Any thoughts?
Has anyone else had this issue? Should I be concerned or is it normal?
Thanks

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#2 cryptodan

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Posted 06 August 2011 - 12:05 AM

I would return the PSU, and ask for an exchange for the same model. That hum is an indication of a soon to fail power supply. Electronics should never hum.

#3 killerx525

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Posted 06 August 2011 - 12:11 AM

You probably got a bad one.

>Michael 
System1: CPU- Intel Core i7-5820K @ 4.4GHz, CPU Cooler- Noctua NH-D14, RAM- G.Skill Ripjaws 16GB Kit(4Gx4) DDR3 2133MHz, SSD/HDD- Samsung 850 EVO 250GB/Western Digital Caviar Black 1TB/Seagate Barracuada 3TB, GPU- 2x EVGA GTX980 Superclocked @1360/MHz1900MHz, Motherboard- Asus X99 Deluxe, Case- Custom Mac G5, PSU- EVGA P2-1000W, Soundcard- Realtek High Definition Audio, OS- Windows 10 Pro 64-Bit
Games: APB: Reloaded, Hours played: 3100+  System2: Late 2011 Macbook Pro 15inch   OFw63FY.png


#4 Neil B.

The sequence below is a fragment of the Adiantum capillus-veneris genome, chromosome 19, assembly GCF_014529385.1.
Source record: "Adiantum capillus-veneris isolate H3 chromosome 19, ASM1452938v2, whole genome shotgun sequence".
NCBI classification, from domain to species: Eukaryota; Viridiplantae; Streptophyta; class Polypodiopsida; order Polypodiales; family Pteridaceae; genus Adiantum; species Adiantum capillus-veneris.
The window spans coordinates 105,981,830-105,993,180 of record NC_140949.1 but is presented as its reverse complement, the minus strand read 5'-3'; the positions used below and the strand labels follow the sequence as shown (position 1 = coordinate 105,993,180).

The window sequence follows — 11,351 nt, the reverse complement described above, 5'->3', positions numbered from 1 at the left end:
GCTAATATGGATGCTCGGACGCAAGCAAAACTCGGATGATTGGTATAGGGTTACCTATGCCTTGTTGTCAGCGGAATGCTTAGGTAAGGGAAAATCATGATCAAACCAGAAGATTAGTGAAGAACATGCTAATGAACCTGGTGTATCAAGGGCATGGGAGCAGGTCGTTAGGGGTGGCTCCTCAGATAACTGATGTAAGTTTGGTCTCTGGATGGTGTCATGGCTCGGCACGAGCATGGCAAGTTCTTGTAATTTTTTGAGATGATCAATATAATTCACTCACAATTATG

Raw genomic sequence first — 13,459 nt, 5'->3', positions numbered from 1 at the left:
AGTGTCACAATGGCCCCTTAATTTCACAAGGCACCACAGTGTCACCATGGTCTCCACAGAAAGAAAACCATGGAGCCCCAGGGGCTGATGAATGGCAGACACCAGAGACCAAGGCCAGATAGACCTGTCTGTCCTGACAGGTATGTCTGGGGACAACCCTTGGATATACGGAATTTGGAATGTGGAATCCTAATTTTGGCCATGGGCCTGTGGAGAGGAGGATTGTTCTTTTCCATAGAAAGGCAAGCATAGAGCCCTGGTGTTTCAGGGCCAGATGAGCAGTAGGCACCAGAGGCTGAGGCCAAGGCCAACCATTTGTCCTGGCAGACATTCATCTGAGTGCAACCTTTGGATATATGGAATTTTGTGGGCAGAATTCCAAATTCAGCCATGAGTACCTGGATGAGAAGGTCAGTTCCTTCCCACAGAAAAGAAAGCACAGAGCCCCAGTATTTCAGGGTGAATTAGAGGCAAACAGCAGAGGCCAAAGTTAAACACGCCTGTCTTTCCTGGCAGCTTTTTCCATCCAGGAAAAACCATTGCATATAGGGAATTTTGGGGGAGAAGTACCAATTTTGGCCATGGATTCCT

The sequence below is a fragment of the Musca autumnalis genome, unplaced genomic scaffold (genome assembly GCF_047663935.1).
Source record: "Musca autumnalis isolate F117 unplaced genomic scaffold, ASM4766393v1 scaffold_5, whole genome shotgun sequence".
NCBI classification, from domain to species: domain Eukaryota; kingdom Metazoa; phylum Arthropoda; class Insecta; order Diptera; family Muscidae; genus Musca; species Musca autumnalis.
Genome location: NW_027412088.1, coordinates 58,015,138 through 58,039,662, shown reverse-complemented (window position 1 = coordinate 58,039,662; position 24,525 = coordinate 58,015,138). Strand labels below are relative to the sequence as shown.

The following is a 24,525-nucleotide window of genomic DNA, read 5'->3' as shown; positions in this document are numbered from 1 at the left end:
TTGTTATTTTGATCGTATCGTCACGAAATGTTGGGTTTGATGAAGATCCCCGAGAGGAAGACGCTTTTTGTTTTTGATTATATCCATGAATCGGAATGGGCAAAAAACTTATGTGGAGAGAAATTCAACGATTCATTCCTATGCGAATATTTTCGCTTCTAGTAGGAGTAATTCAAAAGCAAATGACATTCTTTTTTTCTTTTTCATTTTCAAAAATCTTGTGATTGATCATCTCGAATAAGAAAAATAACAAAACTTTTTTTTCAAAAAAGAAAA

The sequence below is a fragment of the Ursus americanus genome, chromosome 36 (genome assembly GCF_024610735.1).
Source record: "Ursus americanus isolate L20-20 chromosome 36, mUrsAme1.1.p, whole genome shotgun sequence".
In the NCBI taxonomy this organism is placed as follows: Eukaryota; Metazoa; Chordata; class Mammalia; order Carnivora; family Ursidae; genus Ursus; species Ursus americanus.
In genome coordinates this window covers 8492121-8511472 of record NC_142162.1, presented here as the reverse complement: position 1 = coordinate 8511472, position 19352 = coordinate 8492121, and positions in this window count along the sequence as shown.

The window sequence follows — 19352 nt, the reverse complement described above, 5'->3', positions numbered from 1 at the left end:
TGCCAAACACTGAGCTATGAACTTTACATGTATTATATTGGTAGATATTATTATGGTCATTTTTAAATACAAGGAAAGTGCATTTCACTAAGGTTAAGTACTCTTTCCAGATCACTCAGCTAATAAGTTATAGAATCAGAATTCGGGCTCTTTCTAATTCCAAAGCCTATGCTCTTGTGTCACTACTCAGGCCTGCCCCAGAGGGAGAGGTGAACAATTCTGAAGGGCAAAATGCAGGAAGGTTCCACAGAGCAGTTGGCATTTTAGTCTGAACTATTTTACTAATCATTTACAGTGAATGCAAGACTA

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Posted 06 August 2011 - 10:33 AM

Okay, then let me ask you then.

Since my other PSU does the same thing, could the electricity in my house be damaging these components? Its very odd how both of them developed the noise, since I never noticed it before with my older PSU...? I have my computer plugged into a surge suppressor, so I wouldnt think that would be an issue...

Ill RMA the corsair and see what happens.

#5 cryptodan

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Posted 06 August 2011 - 10:34 AM

What happens if you use an outlet?

#6 Neil B.

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Posted 06 August 2011 - 11:07 AM

Same result.